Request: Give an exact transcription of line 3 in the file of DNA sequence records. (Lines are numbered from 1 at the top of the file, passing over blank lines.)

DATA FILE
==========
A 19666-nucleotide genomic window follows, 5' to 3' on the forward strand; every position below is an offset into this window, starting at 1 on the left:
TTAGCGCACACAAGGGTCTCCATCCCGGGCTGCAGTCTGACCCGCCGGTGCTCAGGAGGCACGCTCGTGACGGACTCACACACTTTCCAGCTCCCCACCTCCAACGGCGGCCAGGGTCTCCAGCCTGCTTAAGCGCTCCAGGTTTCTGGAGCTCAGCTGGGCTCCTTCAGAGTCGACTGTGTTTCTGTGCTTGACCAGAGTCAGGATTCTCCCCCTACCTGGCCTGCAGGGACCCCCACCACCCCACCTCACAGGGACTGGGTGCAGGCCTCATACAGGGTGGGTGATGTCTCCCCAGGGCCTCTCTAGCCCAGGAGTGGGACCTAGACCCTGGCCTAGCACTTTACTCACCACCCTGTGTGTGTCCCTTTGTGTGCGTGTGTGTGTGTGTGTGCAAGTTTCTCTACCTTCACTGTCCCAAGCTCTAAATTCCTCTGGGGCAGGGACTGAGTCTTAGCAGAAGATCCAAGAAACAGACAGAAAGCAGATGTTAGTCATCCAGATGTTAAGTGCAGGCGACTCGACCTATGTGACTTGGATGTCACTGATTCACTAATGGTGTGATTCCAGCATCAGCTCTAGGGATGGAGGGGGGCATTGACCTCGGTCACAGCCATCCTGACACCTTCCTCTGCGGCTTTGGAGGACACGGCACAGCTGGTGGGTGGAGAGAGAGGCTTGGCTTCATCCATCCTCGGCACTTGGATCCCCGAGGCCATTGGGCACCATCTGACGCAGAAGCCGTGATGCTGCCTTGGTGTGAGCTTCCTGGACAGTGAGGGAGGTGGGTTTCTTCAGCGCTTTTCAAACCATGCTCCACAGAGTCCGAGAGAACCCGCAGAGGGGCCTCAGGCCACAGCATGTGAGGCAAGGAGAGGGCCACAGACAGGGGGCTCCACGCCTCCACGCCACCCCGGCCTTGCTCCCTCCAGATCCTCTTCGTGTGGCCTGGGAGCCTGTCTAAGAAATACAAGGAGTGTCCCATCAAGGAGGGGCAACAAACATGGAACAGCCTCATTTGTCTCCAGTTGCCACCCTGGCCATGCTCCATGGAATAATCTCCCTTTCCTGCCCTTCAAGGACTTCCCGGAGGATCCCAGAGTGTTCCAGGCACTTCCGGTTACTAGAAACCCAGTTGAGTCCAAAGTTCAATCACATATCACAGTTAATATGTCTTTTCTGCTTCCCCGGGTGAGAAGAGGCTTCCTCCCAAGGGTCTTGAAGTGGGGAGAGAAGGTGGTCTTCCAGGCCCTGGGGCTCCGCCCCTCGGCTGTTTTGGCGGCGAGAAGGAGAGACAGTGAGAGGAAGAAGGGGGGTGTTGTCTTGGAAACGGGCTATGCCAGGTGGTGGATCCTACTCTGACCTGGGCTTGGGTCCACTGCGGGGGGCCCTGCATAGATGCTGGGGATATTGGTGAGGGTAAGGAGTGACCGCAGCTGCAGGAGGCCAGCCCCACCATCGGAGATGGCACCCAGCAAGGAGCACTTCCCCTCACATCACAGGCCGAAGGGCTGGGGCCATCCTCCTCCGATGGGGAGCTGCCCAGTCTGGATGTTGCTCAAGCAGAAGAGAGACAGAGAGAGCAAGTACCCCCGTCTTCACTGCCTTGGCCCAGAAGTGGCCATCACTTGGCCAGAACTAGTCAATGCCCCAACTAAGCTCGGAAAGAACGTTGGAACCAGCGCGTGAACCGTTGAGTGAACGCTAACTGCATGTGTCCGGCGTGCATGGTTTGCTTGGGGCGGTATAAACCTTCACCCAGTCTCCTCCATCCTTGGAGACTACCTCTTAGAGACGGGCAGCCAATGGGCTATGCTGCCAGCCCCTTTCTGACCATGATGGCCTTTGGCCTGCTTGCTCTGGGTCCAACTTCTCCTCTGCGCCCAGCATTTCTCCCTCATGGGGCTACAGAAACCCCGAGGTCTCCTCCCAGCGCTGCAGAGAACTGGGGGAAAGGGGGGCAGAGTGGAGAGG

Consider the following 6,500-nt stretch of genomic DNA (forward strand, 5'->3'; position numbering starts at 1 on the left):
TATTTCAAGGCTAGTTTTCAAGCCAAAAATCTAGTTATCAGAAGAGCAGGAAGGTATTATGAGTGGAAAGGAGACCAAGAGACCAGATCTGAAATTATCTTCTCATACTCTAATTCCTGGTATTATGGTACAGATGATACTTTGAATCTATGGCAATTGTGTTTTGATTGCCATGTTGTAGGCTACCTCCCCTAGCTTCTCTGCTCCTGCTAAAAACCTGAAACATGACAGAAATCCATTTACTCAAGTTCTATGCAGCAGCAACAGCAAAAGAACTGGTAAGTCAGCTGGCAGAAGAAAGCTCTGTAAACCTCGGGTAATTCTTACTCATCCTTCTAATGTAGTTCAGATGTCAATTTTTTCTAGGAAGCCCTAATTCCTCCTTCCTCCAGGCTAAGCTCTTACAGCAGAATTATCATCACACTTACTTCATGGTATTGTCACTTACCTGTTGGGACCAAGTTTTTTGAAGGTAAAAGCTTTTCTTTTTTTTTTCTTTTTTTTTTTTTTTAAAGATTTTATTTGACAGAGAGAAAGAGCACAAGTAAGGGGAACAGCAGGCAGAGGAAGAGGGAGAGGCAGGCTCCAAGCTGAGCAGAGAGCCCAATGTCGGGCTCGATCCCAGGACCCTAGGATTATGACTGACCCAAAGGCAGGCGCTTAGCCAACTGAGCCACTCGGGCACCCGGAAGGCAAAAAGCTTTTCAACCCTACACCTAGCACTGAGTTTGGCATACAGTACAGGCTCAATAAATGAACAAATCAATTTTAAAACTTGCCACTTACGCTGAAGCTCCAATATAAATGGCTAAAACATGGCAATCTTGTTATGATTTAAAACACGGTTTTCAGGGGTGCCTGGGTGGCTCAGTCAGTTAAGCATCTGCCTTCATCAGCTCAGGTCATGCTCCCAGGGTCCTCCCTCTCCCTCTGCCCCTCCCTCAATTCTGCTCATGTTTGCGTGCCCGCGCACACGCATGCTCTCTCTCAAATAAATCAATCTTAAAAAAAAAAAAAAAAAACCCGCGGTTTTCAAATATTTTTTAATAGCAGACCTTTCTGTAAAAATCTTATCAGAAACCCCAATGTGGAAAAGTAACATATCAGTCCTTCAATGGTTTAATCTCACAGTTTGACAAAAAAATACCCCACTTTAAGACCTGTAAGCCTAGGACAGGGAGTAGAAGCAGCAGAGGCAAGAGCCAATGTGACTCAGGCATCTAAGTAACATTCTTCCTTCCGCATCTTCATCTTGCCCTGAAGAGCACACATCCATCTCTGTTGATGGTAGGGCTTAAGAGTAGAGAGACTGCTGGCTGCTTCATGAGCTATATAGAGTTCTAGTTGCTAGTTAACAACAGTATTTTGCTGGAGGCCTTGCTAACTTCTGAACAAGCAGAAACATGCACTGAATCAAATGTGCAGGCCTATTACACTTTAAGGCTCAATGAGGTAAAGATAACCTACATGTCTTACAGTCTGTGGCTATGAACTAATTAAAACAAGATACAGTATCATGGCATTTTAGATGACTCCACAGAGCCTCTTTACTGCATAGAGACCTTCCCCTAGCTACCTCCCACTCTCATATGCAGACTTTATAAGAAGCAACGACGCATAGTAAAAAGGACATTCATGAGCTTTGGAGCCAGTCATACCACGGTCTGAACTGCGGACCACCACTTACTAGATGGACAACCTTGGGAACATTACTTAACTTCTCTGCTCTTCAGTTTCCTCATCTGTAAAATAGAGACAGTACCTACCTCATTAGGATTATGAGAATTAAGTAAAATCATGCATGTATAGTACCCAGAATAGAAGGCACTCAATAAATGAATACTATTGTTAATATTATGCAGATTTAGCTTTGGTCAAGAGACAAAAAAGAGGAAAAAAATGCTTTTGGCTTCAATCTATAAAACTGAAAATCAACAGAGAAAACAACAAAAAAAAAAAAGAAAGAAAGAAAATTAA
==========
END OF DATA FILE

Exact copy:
Consider the following 6,500-nt stretch of genomic DNA (forward strand, 5'->3'; position numbering starts at 1 on the left):